Spirolactones are a class of functional group in organic chemistry featuring a cyclic ester attatched spiro to another ring system. The name is also used to refer to a class of synthetic steroids, called steroid-17α-spirolactones, 17α-spirolactosteroids, or simply 17α-spirolactones, which feature their spirolactone group at the C17α position.[1][2][3] They are antimineralocorticoids, or antagonists of the mineralocorticoid receptor (which is activated predominantly by the mineralocorticoid steroid hormone aldosterone), and have been employed clinically as potassium-sparing diuretics.[1][3][4][5] Some also possess progestogenic and/or antiandrogen properties, which have both contributed to side effects and been utilized for medical indications (e.g., spironolactone as an antiandrogen, and drospirenone as a progestin).[1][3][6] The spirolactones were developed by G. D. Searle & Company in the 1950s and thereafter and were denoted as "SC" compounds (e.g., SC-9420 for spironolactone).[1][5]

The spirolactones include the marketed drugs spironolactone (SC-9420; Aldactone), canrenone (SC-9376; Cantaren, Luvion), potassium canrenoate (SC-14266; Venactone, Soldactone), eplerenone (SC-66110, CGP-30083; Inspra), and drospirenone (ZK-30595; Yasmin). Spirolactones that were not ever marketed include SC-5233,[4] SC-8109,[4] SC-11927 (Catatoxic Steroid 1; CS-1), spiroxasone, prorenone (SC-23133), prorenoate potassium (SC-23992), 7α-thiospironolactone (SC-24813), mexrenone (SC-25152, ZK-32055), dicirenone (SC-26304), 7α-thiomethylspironolactone (SC-26519), mexrenoate potassium (SC-26714), spirorenone (ZK-35973), ZK-91587 (15β,16β-methylenemexrenone), mespirenone (ZK-94679), and ZK-97894 (7α-thiomethylmespirenone). Oxprenoate potassium (RU-28318) is not a spirolactone by definition but is a closely related antimineralocorticoid that was never marketed.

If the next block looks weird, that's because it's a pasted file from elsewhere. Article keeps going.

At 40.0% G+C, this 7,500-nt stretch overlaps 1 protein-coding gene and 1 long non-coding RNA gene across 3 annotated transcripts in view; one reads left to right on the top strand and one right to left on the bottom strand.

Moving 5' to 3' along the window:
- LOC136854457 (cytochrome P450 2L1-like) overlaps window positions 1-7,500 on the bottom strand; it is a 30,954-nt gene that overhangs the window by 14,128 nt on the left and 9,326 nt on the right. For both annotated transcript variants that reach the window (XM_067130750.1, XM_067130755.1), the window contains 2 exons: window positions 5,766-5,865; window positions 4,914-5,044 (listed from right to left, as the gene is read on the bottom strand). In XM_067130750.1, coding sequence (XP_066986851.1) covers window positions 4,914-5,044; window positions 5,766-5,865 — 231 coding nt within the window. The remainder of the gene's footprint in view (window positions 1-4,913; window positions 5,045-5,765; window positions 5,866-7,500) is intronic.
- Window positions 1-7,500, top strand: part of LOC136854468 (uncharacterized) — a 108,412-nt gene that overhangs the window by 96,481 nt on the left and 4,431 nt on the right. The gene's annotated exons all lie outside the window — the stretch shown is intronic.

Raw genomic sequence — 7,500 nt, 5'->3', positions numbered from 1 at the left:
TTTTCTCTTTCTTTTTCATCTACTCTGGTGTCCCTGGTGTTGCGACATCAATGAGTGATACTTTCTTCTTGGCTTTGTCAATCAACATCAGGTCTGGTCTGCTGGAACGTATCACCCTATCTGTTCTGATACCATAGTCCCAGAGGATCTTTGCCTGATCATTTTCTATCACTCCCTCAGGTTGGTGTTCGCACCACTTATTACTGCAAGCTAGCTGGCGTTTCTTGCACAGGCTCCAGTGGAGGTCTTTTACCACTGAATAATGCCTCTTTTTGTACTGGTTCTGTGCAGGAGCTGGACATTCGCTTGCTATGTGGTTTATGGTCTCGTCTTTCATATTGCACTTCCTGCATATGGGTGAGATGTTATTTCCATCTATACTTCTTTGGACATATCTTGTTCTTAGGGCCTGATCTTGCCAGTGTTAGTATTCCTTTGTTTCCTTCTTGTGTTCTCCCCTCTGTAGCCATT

SC-5233 (6,7-dihydrocanrenone), the C17α propanoic acid lactone of testosterone (androst-4-en-17β-ol-3-one), is the unsubstituted parent or prototype compound of the spirolactones, and is one of a few of the simplest members of the series along with SC-8109 (the 19-demethyl analogue of SC-5233) and canrenone (the 1,2-didehydro analogue of SC-5233).[1][2][7] Spironolactone is a derivative of SC-5233 with a 7α-acetylthio group (that is, SC-5233 is 7α-desthioacetylspironolactone).[1]

Spirolactone structures
Chemical structures of progesterone and spirolactones (steroid-17α-spirolactones).

See also


  1. 1 2 3 4 5 6 P. J. Bentley (1980). Endocrine Pharmacology: Physiological Basis and Therapeutic Applications. CUP Archive. pp. 159–160. ISBN 978-0-521-22673-8.
  2. 1 2 Gyorgy Szasz; Zsuzsanna Budvari-Barany (19 December 1990). Pharmaceutical Chemistry of Antihypertensive Agents. CRC Press. pp. 82–. ISBN 978-0-8493-4724-5.
  3. 1 2 3 Luther, James M. (2014). "Is there a new dawn for selective mineralocorticoid receptor antagonism?". Current Opinion in Nephrology and Hypertension. 23 (5): 456–461. doi:10.1097/MNH.0000000000000051. ISSN 1062-4821. PMC 4248353.
  4. 1 2 3 E. Buchborn; K. D. Bock (14 December 2013). Diuresis and Diuretics / Diurese und Diuretica: An International Symposium Herrenchiemsee, June 17th–20th, 1959 Sponsored by CIBA / Ein Internationales Symposium Herrenchiemsee, 17.–20. Juni 1959 Veranstaltet mit Unterstützung der CIBA. Springer-Verlag. pp. 261–. ISBN 978-3-642-49716-2.
  5. 1 2 Rainer F. Greger; H. Knauf; E. Mutschler (6 December 2012). Diuretics. Springer Science & Business Media. pp. 335–. ISBN 978-3-642-79565-7.
  6. Risto Erkkola (2006). The Menopause. Elsevier. pp. 188–. ISBN 978-0-444-51830-9.
  7. Janos Fischer; C. Robin Ganellin (24 August 2010). Analogue-based Drug Discovery II. John Wiley & Sons. pp. 361–. ISBN 978-3-527-63212-1.

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